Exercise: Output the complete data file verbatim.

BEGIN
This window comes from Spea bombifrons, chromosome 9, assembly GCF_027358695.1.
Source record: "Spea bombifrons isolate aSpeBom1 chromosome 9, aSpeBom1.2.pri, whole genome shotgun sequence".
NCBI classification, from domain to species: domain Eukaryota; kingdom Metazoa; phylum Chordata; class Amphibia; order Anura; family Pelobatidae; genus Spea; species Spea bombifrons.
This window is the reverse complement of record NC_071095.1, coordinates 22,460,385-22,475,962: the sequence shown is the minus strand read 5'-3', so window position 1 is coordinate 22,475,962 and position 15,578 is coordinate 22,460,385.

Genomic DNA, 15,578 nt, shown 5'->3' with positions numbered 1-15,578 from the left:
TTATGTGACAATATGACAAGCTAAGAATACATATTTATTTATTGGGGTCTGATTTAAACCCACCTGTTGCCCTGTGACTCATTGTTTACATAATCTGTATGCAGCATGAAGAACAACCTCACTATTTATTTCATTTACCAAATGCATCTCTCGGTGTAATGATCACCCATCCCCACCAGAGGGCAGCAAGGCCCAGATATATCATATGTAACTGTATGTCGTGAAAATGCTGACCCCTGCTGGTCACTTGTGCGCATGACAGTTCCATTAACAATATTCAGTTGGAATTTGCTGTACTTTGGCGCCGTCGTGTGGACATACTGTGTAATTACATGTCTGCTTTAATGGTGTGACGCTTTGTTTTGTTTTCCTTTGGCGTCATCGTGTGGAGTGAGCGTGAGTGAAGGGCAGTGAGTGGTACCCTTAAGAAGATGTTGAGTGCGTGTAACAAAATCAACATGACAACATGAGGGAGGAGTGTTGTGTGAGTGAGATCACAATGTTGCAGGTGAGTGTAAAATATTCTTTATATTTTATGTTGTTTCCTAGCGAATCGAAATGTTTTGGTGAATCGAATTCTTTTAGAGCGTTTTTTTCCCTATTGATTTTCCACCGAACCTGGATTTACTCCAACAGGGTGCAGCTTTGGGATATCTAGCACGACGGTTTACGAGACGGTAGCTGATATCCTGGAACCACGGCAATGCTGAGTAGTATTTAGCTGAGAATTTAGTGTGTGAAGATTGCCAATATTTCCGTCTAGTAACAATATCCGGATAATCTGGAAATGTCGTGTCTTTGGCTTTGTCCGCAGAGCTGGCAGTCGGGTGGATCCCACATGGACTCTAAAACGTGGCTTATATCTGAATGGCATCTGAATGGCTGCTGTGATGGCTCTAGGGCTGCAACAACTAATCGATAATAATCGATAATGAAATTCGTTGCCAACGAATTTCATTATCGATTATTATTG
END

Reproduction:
This window comes from Spea bombifrons, chromosome 9, assembly GCF_027358695.1.
Source record: "Spea bombifrons isolate aSpeBom1 chromosome 9, aSpeBom1.2.pri, whole genome shotgun sequence".
NCBI classification, from domain to species: domain Eukaryota; kingdom Metazoa; phylum Chordata; class Amphibia; order Anura; family Pelobatidae; genus Spea; species Spea bombifrons.
This window is the reverse complement of record NC_071095.1, coordinates 22,460,385-22,475,962: the sequence shown is the minus strand read 5'-3', so window position 1 is coordinate 22,475,962 and position 15,578 is coordinate 22,460,385.

Genomic DNA, 15,578 nt, shown 5'->3' with positions numbered 1-15,578 from the left:
TTATGTGACAATATGACAAGCTAAGAATACATATTTATTTATTGGGGTCTGATTTAAACCCACCTGTTGCCCTGTGACTCATTGTTTACATAATCTGTATGCAGCATGAAGAACAACCTCACTATTTATTTCATTTACCAAATGCATCTCTCGGTGTAATGATCACCCATCCCCACCAGAGGGCAGCAAGGCCCAGATATATCATATGTAACTGTATGTCGTGAAAATGCTGACCCCTGCTGGTCACTTGTGCGCATGACAGTTCCATTAACAATATTCAGTTGGAATTTGCTGTACTTTGGCGCCGTCGTGTGGACATACTGTGTAATTACATGTCTGCTTTAATGGTGTGACGCTTTGTTTTGTTTTCCTTTGGCGTCATCGTGTGGAGTGAGCGTGAGTGAAGGGCAGTGAGTGGTACCCTTAAGAAGATGTTGAGTGCGTGTAACAAAATCAACATGACAACATGAGGGAGGAGTGTTGTGTGAGTGAGATCACAATGTTGCAGGTGAGTGTAAAATATTCTTTATATTTTATGTTGTTTCCTAGCGAATCGAAATGTTTTGGTGAATCGAATTCTTTTAGAGCGTTTTTTTCCCTATTGATTTTCCACCGAACCTGGATTTACTCCAACAGGGTGCAGCTTTGGGATATCTAGCACGACGGTTTACGAGACGGTAGCTGATATCCTGGAACCACGGCAATGCTGAGTAGTATTTAGCTGAGAATTTAGTGTGTGAAGATTGCCAATATTTCCGTCTAGTAACAATATCCGGATAATCTGGAAATGTCGTGTCTTTGGCTTTGTCCGCAGAGCTGGCAGTCGGGTGGATCCCACATGGACTCTAAAACGTGGCTTATATCTGAATGGCATCTGAATGGCTGCTGTGATGGCTCTAGGGCTGCAACAACTAATCGATAATAATCGATAATGAAATTCGTTGCCAACGAATTTCATTATCGATTATTATTG